A Commonwealth Lawyers Association (CLA) mission has found that the arrest and detention of Zimbabwean attorney Beatrice Mtetwa breached the rule of law. The CLA’s final report on the trial observation mission undertaken to monitor the trial of the Zimbabwean human rights lawyer was released on 24 February 2014. The mission was conducted between March and November 2013 by a trial observer team comprising staff at the Socio-Economic Rights Institute of SA (SERI).

Ms Mtetwa was arrested in Harare on 17 March 2013 for “obstructing the course of justice” while assisting her client, a senior legal adviser to Morgan Tsvangirai, the former Prime Minister of Zimbabwe. On 26 November 2013, she was acquitted and discharged at the end of the state’s case, the presiding Magistrate finding that she had no case to answer. While finding that Ms Mtetwa’s trial was substantially fair, the CLA report expressed grave concern that Ms Mtetwa’s arrest, detention and trial were allowed to happen in the first place. It was, says the report, evident that nothing Ms Mtetwa was alleged to have done was capable of “obstructing justice”. Instead, her arrest and subsequent detention were clearly an attempt to harass and intimidate her; to punish her for asserting her client’s rights.

  • Read the CLA's final report (24 February 2014) here.
  • Read the full SERI press statement (24 February 2014) here.

SERI has taken note of the Constitutional Court’s decision in Kubyana v Standard Bank, handed down on 20 February 2014. SERI respects the decision of the Court. However, we remain concerned that the decision may not do enough to protect distressed consumers who have fallen into arrears on their credit agreements and who are genuinely in need of debt counselling and other alternative dispute resolution mechanisms. These options are a debtor’s last hope of consensually resolving disputes which may result in money judgments being taken against them, perhaps leading to the loss of a home, or other property vital to their well-being.

SERI considers that it is credit providers – who are as a rule extremely well-resourced – that are best placed to ensure that every reasonable effort is made to inform a distressed consumer of his or her options, and the rights flowing from them. Distressed consumers should not be required to say why they did not know of rights that were never explained to them. More than anything else, those in distress - whether economic, social or personal - deserve to be treated with dignity, sympathy and respect in the credit agreement enforcement process.

  • Read the full SERI press statement (20 February 2014) here.
  • Read the Kubyana judgment (20 February 2014) here.
  • Read more on the case here.

SERI has launched an application on behalf of approximately 7 000 people (3 709 households) living at the Slovo Park informal settlement in Johannesburg. The settlement lacks access to formal services and housing, which the residents have been promised for almost 20 years.

In the application to the High Court the residents argue that the City of Johannesburg's failure to take a decision to apply to the Gauteng Provincial Government for funding to upgrade Slovo Park in terms of the Upgrading of Informal Settlements Programme (UISP) - contained in the 2009 National Housing Code - is in breach of the constitutional principle of legality, as well as sections 26(2), 151(1)(a) and 153(a) of the Constitution. The failure to take a decision is also administrative action, and falls to be reviewed in terms of section 6(2)(g) of the Promotion of Administrative Justice Act 3 of 2000 (PAJA).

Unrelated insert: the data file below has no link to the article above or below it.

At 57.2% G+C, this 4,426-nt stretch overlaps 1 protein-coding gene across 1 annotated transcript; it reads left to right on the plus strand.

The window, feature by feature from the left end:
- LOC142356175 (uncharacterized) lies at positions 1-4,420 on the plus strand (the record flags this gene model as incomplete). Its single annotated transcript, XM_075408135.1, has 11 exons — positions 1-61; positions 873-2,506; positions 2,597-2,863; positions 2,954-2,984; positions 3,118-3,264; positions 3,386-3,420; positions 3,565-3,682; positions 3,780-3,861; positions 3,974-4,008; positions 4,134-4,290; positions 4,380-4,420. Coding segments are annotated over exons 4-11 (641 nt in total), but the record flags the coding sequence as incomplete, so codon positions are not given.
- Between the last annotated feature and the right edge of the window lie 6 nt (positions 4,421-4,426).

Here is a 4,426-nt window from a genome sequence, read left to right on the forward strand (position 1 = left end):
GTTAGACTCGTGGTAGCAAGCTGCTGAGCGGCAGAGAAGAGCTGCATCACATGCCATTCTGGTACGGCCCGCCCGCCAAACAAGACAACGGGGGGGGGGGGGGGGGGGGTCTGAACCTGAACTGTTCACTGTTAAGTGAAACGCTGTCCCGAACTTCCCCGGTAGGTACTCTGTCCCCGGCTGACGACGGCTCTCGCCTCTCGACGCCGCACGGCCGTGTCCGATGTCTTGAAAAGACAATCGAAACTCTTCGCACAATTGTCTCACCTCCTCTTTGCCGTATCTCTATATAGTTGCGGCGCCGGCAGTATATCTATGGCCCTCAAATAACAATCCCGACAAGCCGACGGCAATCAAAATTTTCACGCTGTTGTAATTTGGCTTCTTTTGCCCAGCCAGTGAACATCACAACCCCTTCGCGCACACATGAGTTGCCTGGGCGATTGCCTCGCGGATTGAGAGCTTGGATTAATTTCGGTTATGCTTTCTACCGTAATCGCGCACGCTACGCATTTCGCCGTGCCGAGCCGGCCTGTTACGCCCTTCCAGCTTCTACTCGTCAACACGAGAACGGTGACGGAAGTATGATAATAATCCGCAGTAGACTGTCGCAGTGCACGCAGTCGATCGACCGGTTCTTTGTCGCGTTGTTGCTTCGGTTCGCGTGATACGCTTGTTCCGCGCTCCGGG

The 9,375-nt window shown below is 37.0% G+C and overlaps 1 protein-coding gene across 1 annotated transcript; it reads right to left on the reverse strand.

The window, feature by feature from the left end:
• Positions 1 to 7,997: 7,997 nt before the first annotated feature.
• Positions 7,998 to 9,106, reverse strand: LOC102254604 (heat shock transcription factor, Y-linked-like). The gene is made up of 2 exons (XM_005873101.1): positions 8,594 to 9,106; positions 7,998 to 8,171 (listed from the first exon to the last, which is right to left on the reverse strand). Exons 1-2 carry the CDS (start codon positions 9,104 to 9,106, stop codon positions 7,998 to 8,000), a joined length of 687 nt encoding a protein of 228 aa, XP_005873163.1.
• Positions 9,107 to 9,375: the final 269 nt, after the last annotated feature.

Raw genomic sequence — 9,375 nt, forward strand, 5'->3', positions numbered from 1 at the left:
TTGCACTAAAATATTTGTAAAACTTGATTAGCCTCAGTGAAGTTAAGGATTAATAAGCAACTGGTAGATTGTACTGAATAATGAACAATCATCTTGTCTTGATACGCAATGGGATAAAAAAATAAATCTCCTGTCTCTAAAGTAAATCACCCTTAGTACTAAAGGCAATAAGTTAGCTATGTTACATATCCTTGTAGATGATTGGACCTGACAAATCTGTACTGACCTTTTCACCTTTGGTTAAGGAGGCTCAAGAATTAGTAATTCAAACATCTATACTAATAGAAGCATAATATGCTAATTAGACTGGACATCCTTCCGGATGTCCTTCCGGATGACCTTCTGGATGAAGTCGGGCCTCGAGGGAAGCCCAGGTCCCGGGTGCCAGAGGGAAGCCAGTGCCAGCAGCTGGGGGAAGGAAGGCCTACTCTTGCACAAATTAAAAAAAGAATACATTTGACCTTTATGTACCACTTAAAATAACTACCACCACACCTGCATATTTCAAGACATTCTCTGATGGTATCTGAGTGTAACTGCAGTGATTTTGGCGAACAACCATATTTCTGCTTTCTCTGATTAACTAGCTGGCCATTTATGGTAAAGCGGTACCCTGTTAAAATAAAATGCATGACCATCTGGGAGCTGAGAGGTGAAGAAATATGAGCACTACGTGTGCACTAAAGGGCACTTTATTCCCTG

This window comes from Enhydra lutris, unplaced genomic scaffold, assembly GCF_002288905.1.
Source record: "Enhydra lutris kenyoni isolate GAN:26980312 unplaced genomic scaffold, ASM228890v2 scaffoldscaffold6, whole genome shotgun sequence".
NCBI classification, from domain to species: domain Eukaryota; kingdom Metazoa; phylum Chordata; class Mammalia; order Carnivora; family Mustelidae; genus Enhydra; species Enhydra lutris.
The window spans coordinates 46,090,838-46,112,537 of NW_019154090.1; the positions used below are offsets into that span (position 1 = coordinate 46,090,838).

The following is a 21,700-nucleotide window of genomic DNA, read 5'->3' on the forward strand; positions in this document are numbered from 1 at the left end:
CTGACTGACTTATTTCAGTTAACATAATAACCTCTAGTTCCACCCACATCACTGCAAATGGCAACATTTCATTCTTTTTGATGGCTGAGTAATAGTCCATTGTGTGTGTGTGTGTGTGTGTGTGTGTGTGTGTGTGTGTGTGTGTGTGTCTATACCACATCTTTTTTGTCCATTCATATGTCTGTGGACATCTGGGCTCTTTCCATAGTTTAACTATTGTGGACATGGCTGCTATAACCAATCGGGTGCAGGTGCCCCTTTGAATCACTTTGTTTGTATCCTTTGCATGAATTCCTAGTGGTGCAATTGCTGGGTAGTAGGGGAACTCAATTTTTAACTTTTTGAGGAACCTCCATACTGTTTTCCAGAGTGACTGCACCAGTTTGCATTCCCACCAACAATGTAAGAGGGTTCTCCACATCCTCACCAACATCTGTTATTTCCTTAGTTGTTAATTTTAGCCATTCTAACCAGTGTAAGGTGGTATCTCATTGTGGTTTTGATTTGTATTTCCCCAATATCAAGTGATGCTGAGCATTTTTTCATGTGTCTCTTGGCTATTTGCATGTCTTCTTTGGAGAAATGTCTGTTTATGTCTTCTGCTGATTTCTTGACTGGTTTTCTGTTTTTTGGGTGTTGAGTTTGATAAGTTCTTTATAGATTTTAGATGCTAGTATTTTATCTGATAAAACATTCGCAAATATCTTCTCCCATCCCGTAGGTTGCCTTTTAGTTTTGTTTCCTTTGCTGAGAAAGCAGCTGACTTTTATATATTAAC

The residents therefore seek to review the City's failure to take the decision to apply in terms of the UISP, and to compel it to make such an application.

  • SPCDF and SERI press statement (4 February 2014) here. Timeline of promises and plans here.
  • Notice of motion here and founding affidavit here (29 January 2014).
  • Read more on the case here.

On 13 January 2014 the Constitutional Court admitted Abahlali baseMjondolo as amicus curiae in an appeal to be heard on 12 February 2014. On 23 January, Abahlali filed its written submissions in the case, which concerns the constitutional validity of an order granted to the KwaZulu-Natal MEC for Human Settlements and Public Works on 28 March 2013. The order permits and obliges eThekwini Municipality to “prevent any persons from invading and/or occupying and/or undertaking the construction of any structures” on specified land within the municipality’s area of jurisdiction, and to “remove any materials placed by any persons upon” that land. Abahlali has thousands of members with an interest in any case dealing with the validity of the MEC order.

  • Amicus curiae's written submissions here, practice note here and list of authorities here (23 January 2014).
  • Read more on the case here.

On 21 January, SERI’s executive director, Stuart Wilson, wrote an op-ed that was published in the Daily Maverick. The op-ed comes in response to a recent article by Stephen Grootes, a radio talk show host and political correspondent for EyeWitness News, on what Grootes terms a “culture of entitlement” in South Africa. In rebuffing Grootes’ claims, the article explores the advantages of the welfare state from a comparative perspective and the pervasive lack of opportunities for socially excluded and marginalised households in South Africa.